Engaged Learning



As a social movement, "engaged learning" has recently been gaining importance in academic circles, but the idea itself has been around for many years.  Philosopher John Dewey emphasized that students learn best when they are "engaged" in the process of discovery, when there is reciprocity between teacher and student.

In his article for the AAC&U, George Kuh identified ten educational practices that have high impact on student engagement because they devote time and effort to meaningful tasks; require student interaction with faculty and peers over substantive matters; challenge students to critically think and explore diversity; offer ongoing, critical feedback about performance; provide the opportunity to experience learning in various settings; and prove to be potentially life-changing.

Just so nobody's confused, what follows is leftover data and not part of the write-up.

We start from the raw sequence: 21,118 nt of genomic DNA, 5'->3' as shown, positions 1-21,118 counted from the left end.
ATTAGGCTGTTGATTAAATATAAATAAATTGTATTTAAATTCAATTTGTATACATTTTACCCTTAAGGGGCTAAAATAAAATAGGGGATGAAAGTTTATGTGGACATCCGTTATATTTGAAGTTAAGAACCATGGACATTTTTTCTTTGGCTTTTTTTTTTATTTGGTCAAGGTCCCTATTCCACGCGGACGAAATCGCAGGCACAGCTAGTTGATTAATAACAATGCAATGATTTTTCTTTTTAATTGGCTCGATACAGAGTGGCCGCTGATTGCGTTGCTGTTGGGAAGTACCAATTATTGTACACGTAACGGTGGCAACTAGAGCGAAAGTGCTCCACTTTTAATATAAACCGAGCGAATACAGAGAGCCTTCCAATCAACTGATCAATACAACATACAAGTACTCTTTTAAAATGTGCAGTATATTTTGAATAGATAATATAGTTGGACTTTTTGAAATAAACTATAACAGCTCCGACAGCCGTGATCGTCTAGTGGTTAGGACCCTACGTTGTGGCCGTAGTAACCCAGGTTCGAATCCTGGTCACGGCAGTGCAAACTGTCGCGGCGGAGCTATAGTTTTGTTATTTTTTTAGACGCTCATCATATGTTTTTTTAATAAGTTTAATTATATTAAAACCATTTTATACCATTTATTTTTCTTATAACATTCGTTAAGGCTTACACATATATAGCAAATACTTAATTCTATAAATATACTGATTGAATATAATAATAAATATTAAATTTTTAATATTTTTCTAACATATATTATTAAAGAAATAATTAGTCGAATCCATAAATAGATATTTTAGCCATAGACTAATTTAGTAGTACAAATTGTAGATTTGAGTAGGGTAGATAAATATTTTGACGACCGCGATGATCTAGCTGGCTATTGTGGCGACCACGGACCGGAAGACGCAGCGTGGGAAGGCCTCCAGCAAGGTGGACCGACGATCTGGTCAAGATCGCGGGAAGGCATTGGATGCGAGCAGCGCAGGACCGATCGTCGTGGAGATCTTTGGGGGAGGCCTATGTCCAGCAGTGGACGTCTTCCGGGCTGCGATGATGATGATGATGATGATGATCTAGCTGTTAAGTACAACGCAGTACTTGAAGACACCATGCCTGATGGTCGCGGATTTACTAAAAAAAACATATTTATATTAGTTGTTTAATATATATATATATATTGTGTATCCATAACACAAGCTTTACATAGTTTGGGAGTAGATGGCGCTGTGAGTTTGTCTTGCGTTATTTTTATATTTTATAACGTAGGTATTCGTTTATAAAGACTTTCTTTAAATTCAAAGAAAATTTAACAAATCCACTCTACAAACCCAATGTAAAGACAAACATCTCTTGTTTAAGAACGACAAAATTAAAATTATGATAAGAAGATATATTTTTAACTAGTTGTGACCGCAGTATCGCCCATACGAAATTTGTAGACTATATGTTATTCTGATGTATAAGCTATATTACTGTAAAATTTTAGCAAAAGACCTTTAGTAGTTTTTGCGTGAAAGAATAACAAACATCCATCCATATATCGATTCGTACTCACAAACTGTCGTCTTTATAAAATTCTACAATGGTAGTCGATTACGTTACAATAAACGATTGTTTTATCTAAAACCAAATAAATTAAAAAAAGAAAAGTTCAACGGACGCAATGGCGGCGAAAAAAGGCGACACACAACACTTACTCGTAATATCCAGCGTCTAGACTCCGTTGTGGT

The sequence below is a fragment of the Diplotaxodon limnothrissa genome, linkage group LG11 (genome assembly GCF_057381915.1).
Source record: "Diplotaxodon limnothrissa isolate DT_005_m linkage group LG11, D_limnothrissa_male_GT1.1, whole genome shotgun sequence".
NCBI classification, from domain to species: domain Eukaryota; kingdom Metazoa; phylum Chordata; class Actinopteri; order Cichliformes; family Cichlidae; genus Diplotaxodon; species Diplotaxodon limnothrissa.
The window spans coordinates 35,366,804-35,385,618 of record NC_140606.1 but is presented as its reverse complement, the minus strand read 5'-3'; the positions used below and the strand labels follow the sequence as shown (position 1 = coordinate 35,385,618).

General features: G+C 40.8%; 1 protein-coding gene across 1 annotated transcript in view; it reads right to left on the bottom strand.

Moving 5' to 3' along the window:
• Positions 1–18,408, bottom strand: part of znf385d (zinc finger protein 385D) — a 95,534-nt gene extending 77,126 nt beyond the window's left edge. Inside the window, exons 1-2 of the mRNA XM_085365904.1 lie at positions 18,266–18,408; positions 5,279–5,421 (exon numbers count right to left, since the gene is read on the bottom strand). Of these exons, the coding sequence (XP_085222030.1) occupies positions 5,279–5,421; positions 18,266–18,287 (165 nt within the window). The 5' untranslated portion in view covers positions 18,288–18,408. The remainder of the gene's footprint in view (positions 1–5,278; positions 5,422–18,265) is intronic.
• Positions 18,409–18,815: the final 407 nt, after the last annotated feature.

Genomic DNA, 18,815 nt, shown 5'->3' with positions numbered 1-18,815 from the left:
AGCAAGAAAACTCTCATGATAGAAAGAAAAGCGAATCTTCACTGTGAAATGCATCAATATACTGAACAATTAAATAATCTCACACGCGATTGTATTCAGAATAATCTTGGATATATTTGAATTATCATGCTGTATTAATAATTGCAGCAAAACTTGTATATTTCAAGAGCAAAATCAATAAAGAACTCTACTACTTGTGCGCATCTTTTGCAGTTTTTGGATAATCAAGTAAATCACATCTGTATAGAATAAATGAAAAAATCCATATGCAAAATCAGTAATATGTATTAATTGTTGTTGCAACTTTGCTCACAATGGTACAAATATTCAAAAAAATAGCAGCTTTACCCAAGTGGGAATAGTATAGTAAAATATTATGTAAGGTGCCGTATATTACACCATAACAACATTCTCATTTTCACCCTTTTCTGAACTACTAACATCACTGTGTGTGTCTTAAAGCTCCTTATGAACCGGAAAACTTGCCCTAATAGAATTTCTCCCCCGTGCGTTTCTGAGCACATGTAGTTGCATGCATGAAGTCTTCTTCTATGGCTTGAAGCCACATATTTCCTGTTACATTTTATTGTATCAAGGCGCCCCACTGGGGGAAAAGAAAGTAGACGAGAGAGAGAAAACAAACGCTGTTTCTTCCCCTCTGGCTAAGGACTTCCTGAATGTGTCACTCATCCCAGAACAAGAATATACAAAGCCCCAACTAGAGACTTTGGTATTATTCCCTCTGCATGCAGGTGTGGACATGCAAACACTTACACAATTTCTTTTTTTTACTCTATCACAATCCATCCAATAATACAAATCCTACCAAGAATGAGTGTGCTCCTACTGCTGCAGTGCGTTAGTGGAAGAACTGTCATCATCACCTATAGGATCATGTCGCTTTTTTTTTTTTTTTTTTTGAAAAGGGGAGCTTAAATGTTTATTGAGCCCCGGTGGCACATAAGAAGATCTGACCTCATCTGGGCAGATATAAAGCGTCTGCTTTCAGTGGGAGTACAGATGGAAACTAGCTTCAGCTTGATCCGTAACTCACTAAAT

Northern Illinois University has embraced Kuh's model for enacting student engagement and experiential learning in our campus and community, an effort in accord with the findings of the NIU Presidential Taskforce on Curricular Innovations.

NIU is classified by the Carnegie Foundation for the Advancement of Teaching in the category of Research Universities (high research activity).  We applied and received the outreach and partnership elective designation in December 2008.  In 2010, NIU was also honored with the Community Engagement classification.  View a copy of our application (PDF).

Carnegie Foundation for the Advancement of Teaching logo 

Strategic planning documents